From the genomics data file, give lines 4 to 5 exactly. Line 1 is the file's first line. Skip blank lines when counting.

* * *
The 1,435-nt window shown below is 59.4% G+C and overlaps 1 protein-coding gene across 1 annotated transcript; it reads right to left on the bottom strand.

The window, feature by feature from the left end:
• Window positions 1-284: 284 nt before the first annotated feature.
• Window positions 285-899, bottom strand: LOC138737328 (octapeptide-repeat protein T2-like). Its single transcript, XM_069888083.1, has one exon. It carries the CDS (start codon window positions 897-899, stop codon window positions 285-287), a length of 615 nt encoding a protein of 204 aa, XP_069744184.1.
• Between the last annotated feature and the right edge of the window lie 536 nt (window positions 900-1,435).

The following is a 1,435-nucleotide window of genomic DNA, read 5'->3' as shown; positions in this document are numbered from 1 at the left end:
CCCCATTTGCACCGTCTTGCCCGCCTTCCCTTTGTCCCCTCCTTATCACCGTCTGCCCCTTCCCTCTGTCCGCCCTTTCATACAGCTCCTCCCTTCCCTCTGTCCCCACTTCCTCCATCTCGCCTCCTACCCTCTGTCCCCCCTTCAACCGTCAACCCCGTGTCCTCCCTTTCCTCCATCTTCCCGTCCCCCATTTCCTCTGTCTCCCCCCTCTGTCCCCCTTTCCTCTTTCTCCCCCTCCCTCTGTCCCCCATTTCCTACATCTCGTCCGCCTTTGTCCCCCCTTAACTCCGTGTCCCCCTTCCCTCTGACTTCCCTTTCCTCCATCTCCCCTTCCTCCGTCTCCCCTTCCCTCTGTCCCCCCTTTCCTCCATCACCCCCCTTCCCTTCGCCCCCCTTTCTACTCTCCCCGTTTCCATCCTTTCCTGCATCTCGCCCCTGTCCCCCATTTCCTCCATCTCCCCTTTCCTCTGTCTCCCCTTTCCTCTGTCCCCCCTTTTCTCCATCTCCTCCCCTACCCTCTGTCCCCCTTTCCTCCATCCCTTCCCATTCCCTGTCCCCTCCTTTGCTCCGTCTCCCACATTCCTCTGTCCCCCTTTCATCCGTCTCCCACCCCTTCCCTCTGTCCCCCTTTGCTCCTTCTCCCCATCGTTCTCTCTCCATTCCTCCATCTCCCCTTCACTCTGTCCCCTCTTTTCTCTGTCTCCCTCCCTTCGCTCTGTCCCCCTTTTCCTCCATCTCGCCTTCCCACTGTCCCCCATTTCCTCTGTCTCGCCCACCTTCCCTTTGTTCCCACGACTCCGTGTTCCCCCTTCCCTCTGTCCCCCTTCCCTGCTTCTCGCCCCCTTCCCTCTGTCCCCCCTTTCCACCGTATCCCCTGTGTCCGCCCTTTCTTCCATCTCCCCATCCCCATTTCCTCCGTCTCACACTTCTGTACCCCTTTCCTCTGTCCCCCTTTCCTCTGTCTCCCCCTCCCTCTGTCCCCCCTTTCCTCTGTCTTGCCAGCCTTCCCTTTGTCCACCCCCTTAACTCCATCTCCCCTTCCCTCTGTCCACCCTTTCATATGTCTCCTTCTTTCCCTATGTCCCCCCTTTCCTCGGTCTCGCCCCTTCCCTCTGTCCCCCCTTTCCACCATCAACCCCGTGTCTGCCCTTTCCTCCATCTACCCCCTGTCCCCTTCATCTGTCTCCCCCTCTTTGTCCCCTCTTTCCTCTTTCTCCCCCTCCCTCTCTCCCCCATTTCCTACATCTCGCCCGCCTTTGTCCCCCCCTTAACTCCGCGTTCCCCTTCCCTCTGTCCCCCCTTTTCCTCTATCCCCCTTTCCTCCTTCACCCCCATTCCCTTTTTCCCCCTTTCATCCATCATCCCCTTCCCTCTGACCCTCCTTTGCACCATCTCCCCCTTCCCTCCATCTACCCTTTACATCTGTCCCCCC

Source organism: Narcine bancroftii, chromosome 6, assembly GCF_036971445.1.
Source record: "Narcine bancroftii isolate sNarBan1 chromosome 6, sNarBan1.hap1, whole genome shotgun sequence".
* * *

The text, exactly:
• Window positions 285-899, bottom strand: LOC138737328 (octapeptide-repeat protein T2-like). Its single transcript, XM_069888083.1, has one exon. It carries the CDS (start codon window positions 897-899, stop codon window positions 285-287), a length of 615 nt encoding a protein of 204 aa, XP_069744184.1.
• Between the last annotated feature and the right edge of the window lie 536 nt (window positions 900-1,435).